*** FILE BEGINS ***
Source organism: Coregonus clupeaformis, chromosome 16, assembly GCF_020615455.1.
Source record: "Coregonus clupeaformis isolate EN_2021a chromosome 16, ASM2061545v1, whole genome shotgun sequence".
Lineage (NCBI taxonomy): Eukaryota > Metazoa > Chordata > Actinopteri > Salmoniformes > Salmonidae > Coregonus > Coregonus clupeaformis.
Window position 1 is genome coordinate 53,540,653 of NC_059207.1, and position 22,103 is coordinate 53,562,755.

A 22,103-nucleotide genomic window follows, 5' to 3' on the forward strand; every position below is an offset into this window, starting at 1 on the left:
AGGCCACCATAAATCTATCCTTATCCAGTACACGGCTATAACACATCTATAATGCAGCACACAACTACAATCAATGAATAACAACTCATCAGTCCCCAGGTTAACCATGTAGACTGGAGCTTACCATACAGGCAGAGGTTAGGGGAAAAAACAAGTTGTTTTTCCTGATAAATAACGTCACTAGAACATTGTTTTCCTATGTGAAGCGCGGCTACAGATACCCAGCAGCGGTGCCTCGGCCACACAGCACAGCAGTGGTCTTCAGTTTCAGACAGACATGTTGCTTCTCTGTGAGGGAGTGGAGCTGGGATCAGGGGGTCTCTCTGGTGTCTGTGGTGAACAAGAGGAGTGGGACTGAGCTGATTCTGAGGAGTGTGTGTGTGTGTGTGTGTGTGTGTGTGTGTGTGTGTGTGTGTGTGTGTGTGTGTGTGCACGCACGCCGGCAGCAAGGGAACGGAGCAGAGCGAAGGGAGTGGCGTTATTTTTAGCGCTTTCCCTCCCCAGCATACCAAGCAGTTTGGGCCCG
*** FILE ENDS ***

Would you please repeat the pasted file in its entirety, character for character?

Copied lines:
Source organism: Coregonus clupeaformis, chromosome 16, assembly GCF_020615455.1.
Source record: "Coregonus clupeaformis isolate EN_2021a chromosome 16, ASM2061545v1, whole genome shotgun sequence".
Lineage (NCBI taxonomy): Eukaryota > Metazoa > Chordata > Actinopteri > Salmoniformes > Salmonidae > Coregonus > Coregonus clupeaformis.
Window position 1 is genome coordinate 53,540,653 of NC_059207.1, and position 22,103 is coordinate 53,562,755.

A 22,103-nucleotide genomic window follows, 5' to 3' on the forward strand; every position below is an offset into this window, starting at 1 on the left:
AGGCCACCATAAATCTATCCTTATCCAGTACACGGCTATAACACATCTATAATGCAGCACACAACTACAATCAATGAATAACAACTCATCAGTCCCCAGGTTAACCATGTAGACTGGAGCTTACCATACAGGCAGAGGTTAGGGGAAAAAACAAGTTGTTTTTCCTGATAAATAACGTCACTAGAACATTGTTTTCCTATGTGAAGCGCGGCTACAGATACCCAGCAGCGGTGCCTCGGCCACACAGCACAGCAGTGGTCTTCAGTTTCAGACAGACATGTTGCTTCTCTGTGAGGGAGTGGAGCTGGGATCAGGGGGTCTCTCTGGTGTCTGTGGTGAACAAGAGGAGTGGGACTGAGCTGATTCTGAGGAGTGTGTGTGTGTGTGTGTGTGTGTGTGTGTGTGTGTGTGTGTGTGTGTGTGTGTGTGTGCACGCACGCCGGCAGCAAGGGAACGGAGCAGAGCGAAGGGAGTGGCGTTATTTTTAGCGCTTTCCCTCCCCAGCATACCAAGCAGTTTGGGCCCG